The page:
Ricochet is the best place on the internet to discuss the issues of the day, either through commenting on posts or writing your own for our active and dynamic community in a fully moderated environment. In addition, the Ricochet Audio Network offers over 50 original podcasts with new episodes released every day.
The new highly publicized movie “On the Basis of Sex” offers a somewhat fictionalized account of the early professional life of Supreme Court Justice Ruth Bader Ginsburg. Intermingled with her life story, the film presents an idealized narrative of her early legal crusade against gender discrimination, fought in part with her late (and most devoted) husband, the eminent tax lawyer Martin Ginsburg.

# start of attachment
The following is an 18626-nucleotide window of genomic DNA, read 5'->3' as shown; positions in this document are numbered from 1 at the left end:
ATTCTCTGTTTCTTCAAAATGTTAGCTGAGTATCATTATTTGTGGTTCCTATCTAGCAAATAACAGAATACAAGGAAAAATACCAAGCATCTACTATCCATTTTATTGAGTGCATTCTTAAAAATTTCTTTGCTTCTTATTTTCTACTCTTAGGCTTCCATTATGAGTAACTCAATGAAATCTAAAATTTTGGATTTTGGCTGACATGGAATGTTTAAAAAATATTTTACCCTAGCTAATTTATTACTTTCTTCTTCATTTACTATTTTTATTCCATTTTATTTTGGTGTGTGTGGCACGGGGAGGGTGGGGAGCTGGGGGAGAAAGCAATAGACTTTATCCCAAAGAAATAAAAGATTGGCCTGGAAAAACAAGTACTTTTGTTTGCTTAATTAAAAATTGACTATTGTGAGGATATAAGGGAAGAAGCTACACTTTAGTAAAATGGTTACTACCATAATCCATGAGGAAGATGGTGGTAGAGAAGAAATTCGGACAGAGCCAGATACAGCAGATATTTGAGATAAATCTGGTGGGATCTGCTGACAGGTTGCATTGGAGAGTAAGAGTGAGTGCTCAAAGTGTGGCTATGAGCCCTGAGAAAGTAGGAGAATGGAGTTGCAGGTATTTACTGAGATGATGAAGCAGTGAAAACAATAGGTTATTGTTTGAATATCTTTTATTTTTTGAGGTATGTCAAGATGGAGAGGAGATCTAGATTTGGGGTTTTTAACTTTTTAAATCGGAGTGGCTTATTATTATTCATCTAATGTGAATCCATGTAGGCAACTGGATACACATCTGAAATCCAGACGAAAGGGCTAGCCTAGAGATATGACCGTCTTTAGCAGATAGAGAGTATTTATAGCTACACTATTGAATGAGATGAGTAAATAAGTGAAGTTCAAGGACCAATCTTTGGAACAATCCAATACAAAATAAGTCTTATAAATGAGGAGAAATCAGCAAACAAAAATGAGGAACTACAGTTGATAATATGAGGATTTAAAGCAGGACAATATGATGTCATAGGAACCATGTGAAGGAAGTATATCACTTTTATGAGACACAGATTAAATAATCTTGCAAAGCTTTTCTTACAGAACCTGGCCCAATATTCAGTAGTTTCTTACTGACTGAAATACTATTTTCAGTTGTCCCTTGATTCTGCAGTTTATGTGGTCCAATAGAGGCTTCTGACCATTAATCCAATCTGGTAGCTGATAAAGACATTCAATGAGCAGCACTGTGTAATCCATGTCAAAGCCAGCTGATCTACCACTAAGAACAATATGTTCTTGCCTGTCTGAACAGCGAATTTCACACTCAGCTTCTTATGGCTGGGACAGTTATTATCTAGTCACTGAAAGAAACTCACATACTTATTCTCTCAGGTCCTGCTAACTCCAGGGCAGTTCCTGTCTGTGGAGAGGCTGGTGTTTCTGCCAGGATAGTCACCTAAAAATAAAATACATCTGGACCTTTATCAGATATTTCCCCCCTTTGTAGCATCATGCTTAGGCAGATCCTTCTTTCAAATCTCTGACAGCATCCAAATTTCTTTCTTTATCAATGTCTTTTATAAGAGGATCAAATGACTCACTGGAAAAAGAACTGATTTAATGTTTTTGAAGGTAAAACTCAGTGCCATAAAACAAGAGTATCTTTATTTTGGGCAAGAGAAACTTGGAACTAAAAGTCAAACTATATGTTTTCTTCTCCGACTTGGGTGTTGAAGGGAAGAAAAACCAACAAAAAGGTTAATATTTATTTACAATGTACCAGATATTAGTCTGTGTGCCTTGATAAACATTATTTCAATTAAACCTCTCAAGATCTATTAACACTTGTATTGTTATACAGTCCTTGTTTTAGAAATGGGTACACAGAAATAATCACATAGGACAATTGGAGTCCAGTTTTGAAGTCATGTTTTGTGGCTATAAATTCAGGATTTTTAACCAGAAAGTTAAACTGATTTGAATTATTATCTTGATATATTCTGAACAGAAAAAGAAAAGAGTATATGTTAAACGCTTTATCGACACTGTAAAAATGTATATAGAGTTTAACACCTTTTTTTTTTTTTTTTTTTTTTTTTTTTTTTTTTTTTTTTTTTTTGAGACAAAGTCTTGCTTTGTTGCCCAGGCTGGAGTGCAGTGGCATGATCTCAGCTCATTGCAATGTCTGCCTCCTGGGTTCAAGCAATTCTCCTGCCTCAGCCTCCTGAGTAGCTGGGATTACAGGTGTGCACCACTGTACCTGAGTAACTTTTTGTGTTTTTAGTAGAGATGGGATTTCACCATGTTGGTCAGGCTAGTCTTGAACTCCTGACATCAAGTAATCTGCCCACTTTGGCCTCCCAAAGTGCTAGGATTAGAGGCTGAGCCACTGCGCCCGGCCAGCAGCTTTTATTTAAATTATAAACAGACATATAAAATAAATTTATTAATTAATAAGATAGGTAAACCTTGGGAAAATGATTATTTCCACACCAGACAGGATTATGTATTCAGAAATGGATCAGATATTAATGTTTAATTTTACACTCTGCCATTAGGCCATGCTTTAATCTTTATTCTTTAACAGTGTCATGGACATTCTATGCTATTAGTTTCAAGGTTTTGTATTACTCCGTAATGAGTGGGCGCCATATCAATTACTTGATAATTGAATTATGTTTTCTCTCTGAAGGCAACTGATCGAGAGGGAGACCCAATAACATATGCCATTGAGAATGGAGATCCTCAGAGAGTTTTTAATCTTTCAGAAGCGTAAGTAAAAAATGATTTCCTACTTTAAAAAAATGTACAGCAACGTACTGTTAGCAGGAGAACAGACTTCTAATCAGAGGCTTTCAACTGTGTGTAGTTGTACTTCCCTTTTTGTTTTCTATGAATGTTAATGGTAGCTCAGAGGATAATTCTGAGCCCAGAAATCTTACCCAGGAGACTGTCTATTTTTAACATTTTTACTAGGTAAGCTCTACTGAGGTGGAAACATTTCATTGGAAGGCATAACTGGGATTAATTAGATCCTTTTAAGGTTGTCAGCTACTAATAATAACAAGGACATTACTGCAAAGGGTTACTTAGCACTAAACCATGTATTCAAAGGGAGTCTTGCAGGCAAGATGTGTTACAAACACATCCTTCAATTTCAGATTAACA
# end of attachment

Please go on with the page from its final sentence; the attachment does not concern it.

Ginsburg argued or participated in several of the early influential cases on sex discrimination and went on to found the Women’s Rights Project at the American Civil Liberties Union. When she started teaching, she was one of only about 20 female law professors in the United States. She was very much a pioneer in the women’s rights movement, motivated by her own life experiences. She had on numerous occasions been rejected from positions solely on grounds of her sex, notwithstanding her great academic distinction, and was well aware that similar obstacles fell in the path of other women who sought to make a career in the law. The film goes into these issues in depth, but I shall not dwell on them here. I am a lawyer, not a film critic, so I will comment only on Justice Ginsburg’s substantive arguments against gender discrimination